Any residential property, even with all legal safeguards apparently in place, is ultimately built on land. One cannot automatically assume that this land did not have previous owners. While title insurance does not correct any title faults and past claims, it helps cover litigation cost to mitigate further loss in the case of property transactions where the sanctity of the title comes into question. In other words it offers protection against loss arising from such legal proceedings - a shield that protects the owner as long as he or his heirs remain in ownership.
The concept of title insurance was first introduced in the United States, in response to the confusions that prevailed in a conveyancing system based on registration of deeds instead of property titles. It was felt that the availability of an insurance policy was a good means to assure the credibility and legality of a property's title.
While insurance of buildings has been compulsory since 2001 as per state governments' byelaws, this has not been taken seriously so far. As a matter of fact, title insurance has been tried in India by foreign insurance companies over the past five years, but the concept seems to have failed. Companies such as First American made serious but unsuccessful efforts to introduce this concept in 2005-2007.
Meanwhile, almost 95% of India's housing societies are not insured. If and when the Urban Development Ministry finally incorporates title insurance in the Real Estate Management Bill, it will make ownership of built-up and landed property far more credible and secure. This will lead to renewed confidence among buyers and will definitely impact the real estate market favourably. When a proper bill is passed on title insurance, buyers will be assured that the property under consideration is safe for purchase. He or she will no longer have to depend solely on the developer's assurances about the title's legal sanctity.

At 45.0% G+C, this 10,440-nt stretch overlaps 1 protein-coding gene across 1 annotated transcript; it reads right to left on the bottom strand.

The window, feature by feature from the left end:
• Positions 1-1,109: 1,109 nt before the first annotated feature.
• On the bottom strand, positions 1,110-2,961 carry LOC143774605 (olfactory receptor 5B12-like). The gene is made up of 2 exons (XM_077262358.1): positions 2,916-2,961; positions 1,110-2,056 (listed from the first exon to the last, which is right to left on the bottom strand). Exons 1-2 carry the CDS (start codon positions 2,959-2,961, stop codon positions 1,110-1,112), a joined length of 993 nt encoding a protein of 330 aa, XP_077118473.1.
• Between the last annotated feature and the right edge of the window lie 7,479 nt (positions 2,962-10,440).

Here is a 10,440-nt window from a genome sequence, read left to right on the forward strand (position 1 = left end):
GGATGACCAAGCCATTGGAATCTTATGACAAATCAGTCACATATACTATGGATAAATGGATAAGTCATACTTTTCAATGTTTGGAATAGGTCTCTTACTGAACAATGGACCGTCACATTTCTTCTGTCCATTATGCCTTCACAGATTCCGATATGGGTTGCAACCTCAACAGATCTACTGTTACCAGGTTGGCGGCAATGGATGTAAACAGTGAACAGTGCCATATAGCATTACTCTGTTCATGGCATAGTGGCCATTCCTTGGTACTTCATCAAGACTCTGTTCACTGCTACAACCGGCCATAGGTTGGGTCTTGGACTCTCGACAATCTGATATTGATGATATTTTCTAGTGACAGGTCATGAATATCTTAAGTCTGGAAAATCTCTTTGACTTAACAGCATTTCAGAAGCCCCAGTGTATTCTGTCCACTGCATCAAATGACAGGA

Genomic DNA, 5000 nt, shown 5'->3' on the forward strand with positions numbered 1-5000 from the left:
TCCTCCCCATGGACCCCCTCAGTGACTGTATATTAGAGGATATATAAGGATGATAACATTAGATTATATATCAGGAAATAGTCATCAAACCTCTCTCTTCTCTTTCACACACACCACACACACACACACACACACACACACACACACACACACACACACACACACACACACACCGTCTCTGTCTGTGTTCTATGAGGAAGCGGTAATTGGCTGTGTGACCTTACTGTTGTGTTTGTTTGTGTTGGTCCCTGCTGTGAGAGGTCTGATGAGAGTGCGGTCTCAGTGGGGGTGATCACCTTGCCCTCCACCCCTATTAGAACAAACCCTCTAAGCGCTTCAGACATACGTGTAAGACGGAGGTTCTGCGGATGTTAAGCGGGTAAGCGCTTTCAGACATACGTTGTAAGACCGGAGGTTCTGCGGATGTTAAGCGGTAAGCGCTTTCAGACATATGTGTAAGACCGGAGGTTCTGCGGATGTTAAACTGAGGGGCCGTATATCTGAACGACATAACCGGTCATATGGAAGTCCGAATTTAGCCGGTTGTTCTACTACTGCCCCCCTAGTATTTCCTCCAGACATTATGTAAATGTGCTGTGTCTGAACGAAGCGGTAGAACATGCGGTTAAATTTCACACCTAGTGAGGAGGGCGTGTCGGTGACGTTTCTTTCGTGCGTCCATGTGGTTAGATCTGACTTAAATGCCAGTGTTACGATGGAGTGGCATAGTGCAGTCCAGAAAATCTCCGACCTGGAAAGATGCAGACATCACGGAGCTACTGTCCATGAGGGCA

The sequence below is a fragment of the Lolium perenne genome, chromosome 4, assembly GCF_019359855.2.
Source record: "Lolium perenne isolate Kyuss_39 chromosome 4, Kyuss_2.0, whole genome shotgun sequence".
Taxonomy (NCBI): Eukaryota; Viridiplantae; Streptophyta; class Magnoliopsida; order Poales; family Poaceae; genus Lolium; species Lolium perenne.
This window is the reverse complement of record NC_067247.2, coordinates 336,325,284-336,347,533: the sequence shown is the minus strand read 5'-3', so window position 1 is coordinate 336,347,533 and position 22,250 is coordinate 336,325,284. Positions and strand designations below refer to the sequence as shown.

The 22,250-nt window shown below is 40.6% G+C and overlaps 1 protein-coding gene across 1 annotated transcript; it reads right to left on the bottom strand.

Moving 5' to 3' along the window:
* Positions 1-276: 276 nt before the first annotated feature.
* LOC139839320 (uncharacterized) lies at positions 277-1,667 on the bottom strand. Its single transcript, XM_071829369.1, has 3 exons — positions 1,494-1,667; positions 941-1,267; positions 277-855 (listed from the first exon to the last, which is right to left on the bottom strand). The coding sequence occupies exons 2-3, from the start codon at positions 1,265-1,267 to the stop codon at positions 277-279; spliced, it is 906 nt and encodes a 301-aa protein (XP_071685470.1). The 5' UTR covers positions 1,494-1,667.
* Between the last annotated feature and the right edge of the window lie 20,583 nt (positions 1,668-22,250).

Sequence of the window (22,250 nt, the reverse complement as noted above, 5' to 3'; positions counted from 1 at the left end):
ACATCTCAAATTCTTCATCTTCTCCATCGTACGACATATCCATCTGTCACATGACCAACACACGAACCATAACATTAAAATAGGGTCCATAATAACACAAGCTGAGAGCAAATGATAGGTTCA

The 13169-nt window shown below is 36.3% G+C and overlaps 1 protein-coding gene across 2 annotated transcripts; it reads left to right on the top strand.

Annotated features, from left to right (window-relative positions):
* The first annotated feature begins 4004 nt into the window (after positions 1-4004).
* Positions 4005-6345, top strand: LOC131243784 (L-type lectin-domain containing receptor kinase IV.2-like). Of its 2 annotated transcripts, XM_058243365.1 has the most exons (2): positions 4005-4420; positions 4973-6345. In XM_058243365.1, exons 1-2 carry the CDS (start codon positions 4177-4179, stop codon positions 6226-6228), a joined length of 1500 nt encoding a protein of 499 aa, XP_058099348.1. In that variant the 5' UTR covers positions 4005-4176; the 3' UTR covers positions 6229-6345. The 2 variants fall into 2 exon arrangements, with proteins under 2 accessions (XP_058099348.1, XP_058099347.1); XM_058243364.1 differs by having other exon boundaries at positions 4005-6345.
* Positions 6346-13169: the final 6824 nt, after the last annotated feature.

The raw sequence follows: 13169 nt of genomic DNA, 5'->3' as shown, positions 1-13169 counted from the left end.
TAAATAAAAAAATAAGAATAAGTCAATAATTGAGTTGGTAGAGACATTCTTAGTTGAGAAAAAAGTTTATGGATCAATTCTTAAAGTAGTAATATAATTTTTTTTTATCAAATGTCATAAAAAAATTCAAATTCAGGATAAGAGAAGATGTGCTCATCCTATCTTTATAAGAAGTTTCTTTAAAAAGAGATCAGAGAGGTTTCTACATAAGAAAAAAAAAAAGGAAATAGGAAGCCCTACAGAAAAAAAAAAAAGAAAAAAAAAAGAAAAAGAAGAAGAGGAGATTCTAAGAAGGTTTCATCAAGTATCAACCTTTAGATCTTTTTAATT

For all its benefits, title insurance does not cover the 'risk of eminent domain' - meaning that the government still holds rights that can nullify its effects in certain cases. For example, a title insurance would have been ineffective against the government handing back land parcels to farmers in Greater Noida. However, such cases are exceptions. There would certainly be greater comfort levels in buying land and built-up projects in general if title insurance is in place.
In other words, property transactions would become more transparent and, therefore, speedier. Obviously, developers can only benefit from such a scenario. Lack of transparency has been one of the primary concerns of potential buyers in many areas notorious for defective titles. In other words, there is a direct link between title insurance and the marketability of a property.
The passing of such a bill can also help attract more FDI in real estate, which has been seriously impacted in recent times. One of the primary reasons for the slowdown in foreign fund flows into Indian real estate is that there is a greater risk factor involved for outside players when the assurance of protected land and property titles does not exist. There will be increased interest in the sector once we have such a framework in place.
The author is Managing Director - Chennai & Coimbatore, Jones Lang LaSalle India.
In a country whose real estate market has been grappling with lack of transparency for decades, title insurance is definitely a concept whose time has come.
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